Windows 10 Password Reset: A Simple Guide

We keep so much valuable information on our laptops that forgetting your Windows 10 password can cause mild panic. What if you can’t access it ever again? Will you lose all your files and photos? Before the fear settles in or you make any drastic decisions, review the following options that may help to reset your password in Windows.

First, you need to figure out what type of account you have as it will determine what options are available. Windows 10 supports two types of accounts: a local account, which only exists on your device, and a Microsoft account, which can exist on your device but is also linked to a global database. Mind that your recovery options might differ on personal and work computers.

How to reset Windows 10 password

  1. If you have a Microsoft account

    This is probably the easiest option. Go to the Microsoft account password recovery page and enter the email, phone, or Skype name that is linked to your account. Microsoft will need to verify your identity, so choose how you want the verification code to arrive: by email, phone call, or text. Once you receive the code, enter it and create a new password. Voilà!

  2. If you have a security question

    This option will only work if you use Windows 10 version 1803 or later, and if you have a local account. On the login screen, under your username, click the ‘Reset password’ link. Answer your security question, create a new password, and log into your account.

  3. If you use a PIN to sign in

    This only works if you forgot your PIN, but remember your Microsoft password. Go to the login page and click on the ”I forgot my PIN” link, located under your PIN sign-in box. Enter your Microsoft password and click ”Next”. Choose how you want your security code to arrive. Once you receive it, enter it, set a new PIN, and sign back into your device.

  4. If you are still logged in

    If you forgot your Windows 10 password but are still logged in, you can change it by going to your command prompt. You can do so by typing “cmd” into your search bar. Right-click on the first result and select ”Run as administrator”. Enter the phrase below, but instead of ”account” and ”password” enter your account name and a new password. Hit ”Enter”.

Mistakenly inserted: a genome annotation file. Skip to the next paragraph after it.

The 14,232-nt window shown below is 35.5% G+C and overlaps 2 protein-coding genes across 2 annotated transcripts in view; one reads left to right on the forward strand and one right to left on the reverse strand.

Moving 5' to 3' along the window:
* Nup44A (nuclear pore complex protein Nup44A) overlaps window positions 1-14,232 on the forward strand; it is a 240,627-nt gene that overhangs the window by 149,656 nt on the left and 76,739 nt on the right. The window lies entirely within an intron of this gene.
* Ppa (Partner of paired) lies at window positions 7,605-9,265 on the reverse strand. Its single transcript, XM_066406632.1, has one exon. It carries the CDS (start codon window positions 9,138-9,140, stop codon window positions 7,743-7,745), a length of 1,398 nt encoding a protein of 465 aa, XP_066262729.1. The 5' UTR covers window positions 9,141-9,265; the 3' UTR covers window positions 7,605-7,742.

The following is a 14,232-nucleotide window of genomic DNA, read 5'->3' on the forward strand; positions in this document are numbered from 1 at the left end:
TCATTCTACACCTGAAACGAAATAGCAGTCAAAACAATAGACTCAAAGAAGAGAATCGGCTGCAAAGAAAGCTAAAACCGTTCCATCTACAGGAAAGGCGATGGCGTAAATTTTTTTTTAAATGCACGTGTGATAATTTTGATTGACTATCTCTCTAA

net user account password

  5. If you have an administrator account

    This option will only work if you already have an administrator account set up on your device. If so, restart your computer and sign in with this account. In the Windows 10 search bar, type ”Computer Management” and select the top result. In the left-hand column, find ”Local Users & Groups” and select ”Users”. Right-click the account you need to reset the password for, click ”Set Password” and enter a new password.

  6. If none of the above work

    If you are using an older version of Windows and can’t use any of the options above, your last hope to retrieve your device is to reset it. However, this means that you’ll lose all your data and settings.

    To do so, go to the login screen, hold ”Shift” and ”Power”, and select ”Restart”. When your device restarts, you should see the ”Choose an option” screen. Click ”Troubleshoot” and then ”Reset this PC” and ”Remove everything.”

How to avoid being locked out

Prevention is better than cure. There are a few things you can do to prevent being locked out in the future:

  1. Create a password reset disk by using a USB drive. However, this will only help if you are using an older version than 1803 Windows 10, and you only have a local account.

  2. Alternatively, use a password manager. With a password manager, you can store all your passwords in one place and access them on any device, any time. All you need to remember is one Master Password. So next time you are in a situation like this, don’t panic — you can open a password manager on your mobile and find your login credentials in a matter of seconds.

Save all your passwords in NordPass in a few clicks. Access them anywhere — all free.

Chad Hammond
Verified author
Chad loves traveling and technology. His global view and open-mindedness add interesting angles to various security topics. He has already traveled to over 80 countries and is not planning to stop any time soon.
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